In order to combat shrinking budgets shaped by donor fatigue, lack of interest, and the world financial crisis, the Afghan government says it is relying on the growth of the mining and agriculture sectors and an increase in foreign direct investment. But numerous interviews with businessmen, government officials, and analysts show these largely to be pipe dreams.

For “foreign direct investment, there’s nowhere near the infrastructure necessary (both physical and soft) for a DuPont or a GE to be building anything here, and the manufacturing you are seeing is still very low-level,” says a private investment expert for an Afghanistan-based consulting company. And, regarding “Afghan big business, donors are hesitant to work with them at all. Donor programs are typically focused on small- and medium-size enterprises, as they are considered ‘cleaner’ and less likely to have skeletons in the closet, political or otherwise, and also because it looks untoward to be providing millions in development funds to someone who is already a millionaire. It’s a paradox, because everyone wants big business and big investment, but for whatever reason, continue to fund projects that lack the management or technical capacity to execute at a large scale,” the expert said.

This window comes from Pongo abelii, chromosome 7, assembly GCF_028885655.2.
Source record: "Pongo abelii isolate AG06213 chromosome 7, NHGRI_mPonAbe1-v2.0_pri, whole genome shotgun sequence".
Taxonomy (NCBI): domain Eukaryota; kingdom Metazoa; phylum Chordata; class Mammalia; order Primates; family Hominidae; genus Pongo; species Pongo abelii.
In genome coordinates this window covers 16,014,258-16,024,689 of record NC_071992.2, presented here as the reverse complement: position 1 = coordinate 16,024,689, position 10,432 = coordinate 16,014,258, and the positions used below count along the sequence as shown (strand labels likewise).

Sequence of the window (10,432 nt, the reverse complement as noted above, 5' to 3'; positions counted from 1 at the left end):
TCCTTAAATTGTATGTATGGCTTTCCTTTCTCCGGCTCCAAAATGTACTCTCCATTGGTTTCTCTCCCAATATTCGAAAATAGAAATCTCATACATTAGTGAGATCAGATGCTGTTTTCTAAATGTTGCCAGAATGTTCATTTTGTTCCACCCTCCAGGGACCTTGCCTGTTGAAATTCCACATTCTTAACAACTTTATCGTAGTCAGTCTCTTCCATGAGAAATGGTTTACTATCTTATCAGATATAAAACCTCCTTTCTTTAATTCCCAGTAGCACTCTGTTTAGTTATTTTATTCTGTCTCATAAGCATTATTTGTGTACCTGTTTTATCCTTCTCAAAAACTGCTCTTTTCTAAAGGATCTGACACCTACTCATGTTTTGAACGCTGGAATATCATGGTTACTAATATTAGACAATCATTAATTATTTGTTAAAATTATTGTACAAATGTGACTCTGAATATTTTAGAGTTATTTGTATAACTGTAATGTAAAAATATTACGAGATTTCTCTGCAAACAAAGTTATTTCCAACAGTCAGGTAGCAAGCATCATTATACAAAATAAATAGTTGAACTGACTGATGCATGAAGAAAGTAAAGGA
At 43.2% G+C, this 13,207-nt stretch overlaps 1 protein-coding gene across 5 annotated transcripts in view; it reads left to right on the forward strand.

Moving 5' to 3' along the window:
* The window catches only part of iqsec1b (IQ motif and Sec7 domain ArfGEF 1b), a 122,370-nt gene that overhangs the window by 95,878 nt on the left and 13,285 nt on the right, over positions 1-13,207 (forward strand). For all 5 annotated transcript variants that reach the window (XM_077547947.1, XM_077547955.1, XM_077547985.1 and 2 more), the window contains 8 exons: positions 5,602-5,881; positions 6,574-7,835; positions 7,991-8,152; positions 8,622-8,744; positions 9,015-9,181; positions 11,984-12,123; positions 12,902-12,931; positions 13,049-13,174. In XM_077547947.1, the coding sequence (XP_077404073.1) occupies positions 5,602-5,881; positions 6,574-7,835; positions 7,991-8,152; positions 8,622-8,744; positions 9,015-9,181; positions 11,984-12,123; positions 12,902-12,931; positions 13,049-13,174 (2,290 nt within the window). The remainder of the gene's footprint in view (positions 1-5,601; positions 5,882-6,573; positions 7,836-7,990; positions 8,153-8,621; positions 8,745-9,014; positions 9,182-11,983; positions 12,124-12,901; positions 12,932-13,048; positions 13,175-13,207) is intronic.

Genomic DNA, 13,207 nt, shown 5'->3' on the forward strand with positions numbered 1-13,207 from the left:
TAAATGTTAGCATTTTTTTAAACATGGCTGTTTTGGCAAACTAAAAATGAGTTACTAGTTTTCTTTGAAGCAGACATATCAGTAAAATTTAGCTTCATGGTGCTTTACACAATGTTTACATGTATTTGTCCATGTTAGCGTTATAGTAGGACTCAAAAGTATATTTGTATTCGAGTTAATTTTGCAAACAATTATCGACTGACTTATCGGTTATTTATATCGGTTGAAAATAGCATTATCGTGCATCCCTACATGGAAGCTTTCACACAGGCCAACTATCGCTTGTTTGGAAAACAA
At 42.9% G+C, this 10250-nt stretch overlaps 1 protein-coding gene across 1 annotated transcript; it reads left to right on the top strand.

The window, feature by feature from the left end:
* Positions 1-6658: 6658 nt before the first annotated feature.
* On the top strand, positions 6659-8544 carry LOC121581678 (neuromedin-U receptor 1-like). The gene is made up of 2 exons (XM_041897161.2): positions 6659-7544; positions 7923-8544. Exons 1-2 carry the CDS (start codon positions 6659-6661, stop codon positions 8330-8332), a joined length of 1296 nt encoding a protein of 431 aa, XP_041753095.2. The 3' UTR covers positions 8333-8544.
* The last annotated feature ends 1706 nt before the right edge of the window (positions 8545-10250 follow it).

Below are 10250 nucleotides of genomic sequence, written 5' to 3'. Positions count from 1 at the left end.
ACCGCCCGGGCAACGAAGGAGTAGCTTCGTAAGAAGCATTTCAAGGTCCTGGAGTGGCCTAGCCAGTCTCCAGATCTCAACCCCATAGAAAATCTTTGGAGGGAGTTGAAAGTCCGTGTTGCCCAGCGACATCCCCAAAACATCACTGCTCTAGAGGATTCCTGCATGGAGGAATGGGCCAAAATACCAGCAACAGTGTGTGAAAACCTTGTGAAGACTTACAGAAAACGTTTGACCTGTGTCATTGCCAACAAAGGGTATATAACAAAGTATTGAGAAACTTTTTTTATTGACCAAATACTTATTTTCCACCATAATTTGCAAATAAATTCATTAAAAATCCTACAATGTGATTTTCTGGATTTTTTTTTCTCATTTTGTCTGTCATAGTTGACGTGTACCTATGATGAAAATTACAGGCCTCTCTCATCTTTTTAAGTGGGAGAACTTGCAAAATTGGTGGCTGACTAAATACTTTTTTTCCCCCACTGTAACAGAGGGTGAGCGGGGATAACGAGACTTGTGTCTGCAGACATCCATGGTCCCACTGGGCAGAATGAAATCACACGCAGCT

Aside from these massive drawbacks, the government lacks the infrastructure to collect taxes. So even if there were a business boom in Afghanistan (ignoring the point that if business were going to flourish in Afghanistan, it already would have done so in the last decade before the economic downturn and the instability that the withdrawal will cause), the government could not collect revenue from business effectively, anyway.

Yet even with children going barefoot in the snow, and most troops never “getting” counterinsurgency, the imminent threat of division within the army and police, rampant government corruption, and a lack of will and infrastructure to improve government institutions and the business environment, there are still astonishing stories of personal strength here.

Powerlifter Mohammad Fahim Rahimi lost his right leg after stepping on a land mine during Afghanistan’s civil war. Every day he navigates this steep alleyway in order to get to the gym, and he didn’t miss a single day of training during Tal…